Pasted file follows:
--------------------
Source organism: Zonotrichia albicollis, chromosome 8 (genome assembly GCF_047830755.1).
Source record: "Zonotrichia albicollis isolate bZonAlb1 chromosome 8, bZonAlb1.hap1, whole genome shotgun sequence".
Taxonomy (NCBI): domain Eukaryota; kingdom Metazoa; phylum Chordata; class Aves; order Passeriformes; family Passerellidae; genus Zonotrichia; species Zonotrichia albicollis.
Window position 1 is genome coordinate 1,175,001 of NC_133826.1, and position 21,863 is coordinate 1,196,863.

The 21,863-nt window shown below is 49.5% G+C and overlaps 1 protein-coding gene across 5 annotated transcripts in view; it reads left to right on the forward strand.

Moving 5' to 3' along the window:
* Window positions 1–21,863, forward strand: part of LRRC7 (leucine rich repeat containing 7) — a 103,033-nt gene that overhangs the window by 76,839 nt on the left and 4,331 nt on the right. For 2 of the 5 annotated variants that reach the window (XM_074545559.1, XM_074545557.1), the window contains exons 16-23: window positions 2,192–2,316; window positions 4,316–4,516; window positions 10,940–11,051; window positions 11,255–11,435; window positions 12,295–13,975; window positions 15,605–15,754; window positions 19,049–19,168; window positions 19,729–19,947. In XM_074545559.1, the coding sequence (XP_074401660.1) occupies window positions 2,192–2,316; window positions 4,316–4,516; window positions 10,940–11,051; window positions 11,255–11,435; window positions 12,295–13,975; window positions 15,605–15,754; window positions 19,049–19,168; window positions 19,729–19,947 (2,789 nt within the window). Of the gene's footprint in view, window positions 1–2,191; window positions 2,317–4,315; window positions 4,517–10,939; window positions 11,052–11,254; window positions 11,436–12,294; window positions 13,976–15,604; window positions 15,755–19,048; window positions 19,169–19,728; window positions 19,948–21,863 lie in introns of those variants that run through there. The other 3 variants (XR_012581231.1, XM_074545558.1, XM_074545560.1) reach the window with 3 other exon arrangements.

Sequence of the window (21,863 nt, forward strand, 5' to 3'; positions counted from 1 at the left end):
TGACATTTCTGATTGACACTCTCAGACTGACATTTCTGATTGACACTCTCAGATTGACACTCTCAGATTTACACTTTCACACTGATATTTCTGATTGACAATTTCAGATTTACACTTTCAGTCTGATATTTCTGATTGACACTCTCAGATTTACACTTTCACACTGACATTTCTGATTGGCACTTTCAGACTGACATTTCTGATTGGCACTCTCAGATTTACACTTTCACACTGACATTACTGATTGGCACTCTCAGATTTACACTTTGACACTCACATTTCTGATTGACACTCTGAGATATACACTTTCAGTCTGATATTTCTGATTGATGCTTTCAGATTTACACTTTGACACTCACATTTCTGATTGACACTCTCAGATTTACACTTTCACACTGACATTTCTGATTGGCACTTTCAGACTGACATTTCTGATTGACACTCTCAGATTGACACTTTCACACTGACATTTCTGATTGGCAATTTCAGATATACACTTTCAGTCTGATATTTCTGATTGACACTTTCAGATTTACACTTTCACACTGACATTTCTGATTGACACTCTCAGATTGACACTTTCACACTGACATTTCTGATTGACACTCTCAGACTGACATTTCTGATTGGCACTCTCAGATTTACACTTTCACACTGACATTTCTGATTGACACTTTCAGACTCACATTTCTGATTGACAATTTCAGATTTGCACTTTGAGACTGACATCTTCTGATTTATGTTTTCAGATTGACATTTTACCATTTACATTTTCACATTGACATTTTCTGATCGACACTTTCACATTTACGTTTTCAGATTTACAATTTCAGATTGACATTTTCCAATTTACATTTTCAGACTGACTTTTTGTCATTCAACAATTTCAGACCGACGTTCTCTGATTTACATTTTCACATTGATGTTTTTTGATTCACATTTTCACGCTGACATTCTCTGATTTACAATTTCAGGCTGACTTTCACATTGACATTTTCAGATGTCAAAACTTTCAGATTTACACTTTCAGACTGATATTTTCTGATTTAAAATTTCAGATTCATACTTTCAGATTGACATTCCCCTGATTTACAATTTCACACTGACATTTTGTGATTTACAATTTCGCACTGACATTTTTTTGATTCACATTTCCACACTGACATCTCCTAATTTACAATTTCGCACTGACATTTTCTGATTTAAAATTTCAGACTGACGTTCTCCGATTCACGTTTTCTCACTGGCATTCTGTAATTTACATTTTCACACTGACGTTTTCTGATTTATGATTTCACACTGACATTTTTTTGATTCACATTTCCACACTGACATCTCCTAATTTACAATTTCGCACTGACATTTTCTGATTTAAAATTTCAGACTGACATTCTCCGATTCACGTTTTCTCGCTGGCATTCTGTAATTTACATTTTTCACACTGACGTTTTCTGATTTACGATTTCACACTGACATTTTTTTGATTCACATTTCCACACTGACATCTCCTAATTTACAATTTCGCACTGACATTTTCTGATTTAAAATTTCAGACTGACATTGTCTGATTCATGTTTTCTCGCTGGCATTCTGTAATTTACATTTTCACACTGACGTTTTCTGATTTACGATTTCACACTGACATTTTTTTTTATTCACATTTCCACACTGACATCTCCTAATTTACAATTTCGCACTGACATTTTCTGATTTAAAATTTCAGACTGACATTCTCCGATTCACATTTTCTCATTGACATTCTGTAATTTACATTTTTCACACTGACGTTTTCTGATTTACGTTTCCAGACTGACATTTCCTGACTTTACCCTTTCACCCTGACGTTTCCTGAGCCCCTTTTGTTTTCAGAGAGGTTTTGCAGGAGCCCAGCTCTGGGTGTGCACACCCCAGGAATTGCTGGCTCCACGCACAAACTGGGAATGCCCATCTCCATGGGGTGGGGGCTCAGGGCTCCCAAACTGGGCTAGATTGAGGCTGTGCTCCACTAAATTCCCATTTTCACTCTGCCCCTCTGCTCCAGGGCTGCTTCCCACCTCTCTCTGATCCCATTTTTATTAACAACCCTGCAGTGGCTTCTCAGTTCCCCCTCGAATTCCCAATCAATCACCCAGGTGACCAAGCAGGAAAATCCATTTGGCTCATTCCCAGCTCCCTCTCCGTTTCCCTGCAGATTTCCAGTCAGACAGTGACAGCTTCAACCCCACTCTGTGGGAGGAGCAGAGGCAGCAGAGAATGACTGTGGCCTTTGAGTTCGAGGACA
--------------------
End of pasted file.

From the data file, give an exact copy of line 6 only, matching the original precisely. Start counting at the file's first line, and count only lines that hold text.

Moving 5' to 3' along the window: